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We’re gonna need a bigger boat.
If you’re the owner of a cruise ship in 2015 and this thought is on your mind, then you have more than one option for upsizing your vessel. Indeed, building a brand new one from scratch is enormously expensive – from several hundred million dollars to more than $1bn (£660m) for the largest ships.
Alternatively, you could always cut the one you already have in two and fit an extender section. You can see what that looks like in the video above of Blohm+Voss in Hamburg extending a Fred. Olsen ship called the Braemar.
The whole operation takes two months to complete using painstakingly precise circular saw and blow-torch incisions (Credit: MKtimelapse)
It sounds wacky, but several cruise ship companies have been doing it lately because the process is surprisingly cost-effective. Cruise line MSC recently ordered four such extensions from the Fincantieri shipyard in Sicily at a cost of $227 million (£150 million), far less than the price of four new ships.
Doing this added 31m to the Braemar’s length and increased capacity from 729 cabins to 988.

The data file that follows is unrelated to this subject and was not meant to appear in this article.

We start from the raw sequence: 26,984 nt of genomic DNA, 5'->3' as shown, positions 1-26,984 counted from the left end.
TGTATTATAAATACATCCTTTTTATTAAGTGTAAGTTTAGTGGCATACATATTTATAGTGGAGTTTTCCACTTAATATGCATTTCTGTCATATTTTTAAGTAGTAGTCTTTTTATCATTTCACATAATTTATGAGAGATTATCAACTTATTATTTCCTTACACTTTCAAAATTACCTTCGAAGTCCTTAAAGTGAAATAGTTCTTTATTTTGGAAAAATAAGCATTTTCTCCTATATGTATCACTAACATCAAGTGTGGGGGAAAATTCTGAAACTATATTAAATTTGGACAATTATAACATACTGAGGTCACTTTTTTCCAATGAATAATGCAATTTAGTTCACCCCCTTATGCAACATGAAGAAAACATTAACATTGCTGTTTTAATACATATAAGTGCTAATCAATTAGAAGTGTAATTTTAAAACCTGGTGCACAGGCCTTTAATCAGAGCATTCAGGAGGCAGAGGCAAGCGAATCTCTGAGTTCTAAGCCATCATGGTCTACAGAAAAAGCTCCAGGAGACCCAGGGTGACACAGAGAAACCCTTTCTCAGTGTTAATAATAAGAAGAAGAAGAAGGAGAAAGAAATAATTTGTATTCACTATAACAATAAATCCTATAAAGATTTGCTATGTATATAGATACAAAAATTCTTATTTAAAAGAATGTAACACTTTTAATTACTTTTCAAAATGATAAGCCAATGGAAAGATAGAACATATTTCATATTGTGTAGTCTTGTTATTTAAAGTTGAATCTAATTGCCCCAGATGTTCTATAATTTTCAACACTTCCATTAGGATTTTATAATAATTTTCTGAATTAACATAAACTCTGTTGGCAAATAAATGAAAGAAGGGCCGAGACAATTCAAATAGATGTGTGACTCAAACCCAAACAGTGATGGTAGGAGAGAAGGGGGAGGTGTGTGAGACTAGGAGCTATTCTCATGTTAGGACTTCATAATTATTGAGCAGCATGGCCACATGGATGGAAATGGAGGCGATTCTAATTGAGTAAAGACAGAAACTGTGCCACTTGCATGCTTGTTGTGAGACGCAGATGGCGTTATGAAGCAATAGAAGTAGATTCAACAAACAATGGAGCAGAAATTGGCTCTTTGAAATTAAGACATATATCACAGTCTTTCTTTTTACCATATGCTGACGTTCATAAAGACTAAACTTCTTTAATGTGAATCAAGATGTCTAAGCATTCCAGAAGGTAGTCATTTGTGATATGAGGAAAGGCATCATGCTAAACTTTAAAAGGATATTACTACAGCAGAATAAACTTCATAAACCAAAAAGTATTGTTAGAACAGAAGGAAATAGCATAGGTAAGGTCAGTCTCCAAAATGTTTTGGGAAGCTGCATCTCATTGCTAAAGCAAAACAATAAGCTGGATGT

The process involves slicing through the ship’s structure and hull, gently pulling the two sections apart on rollers and then slotting the new piece in between. Finally, all three sections are welded tightly together again so the whole ship can be repainted. At Blohm+Voss, the project takes just two months.
The two sections are then rolled apart, and the new 31m section slides into place (Credit: MKtimelapse)
Bigger ships are sought-after because demand for holiday cruises is growing rapidly worldwide. According to the Cruise Lines International Association (CLIA), passenger numbers rose to 22 million in 2014 from 13.1 million 10 years earlier. A recent survey of cruise passengers found that the trips were increasingly popular with younger travellers and suggested that the all-inclusive nature of cruises, making it easier planning and cost management were among the reasons why they preferred them as holidays.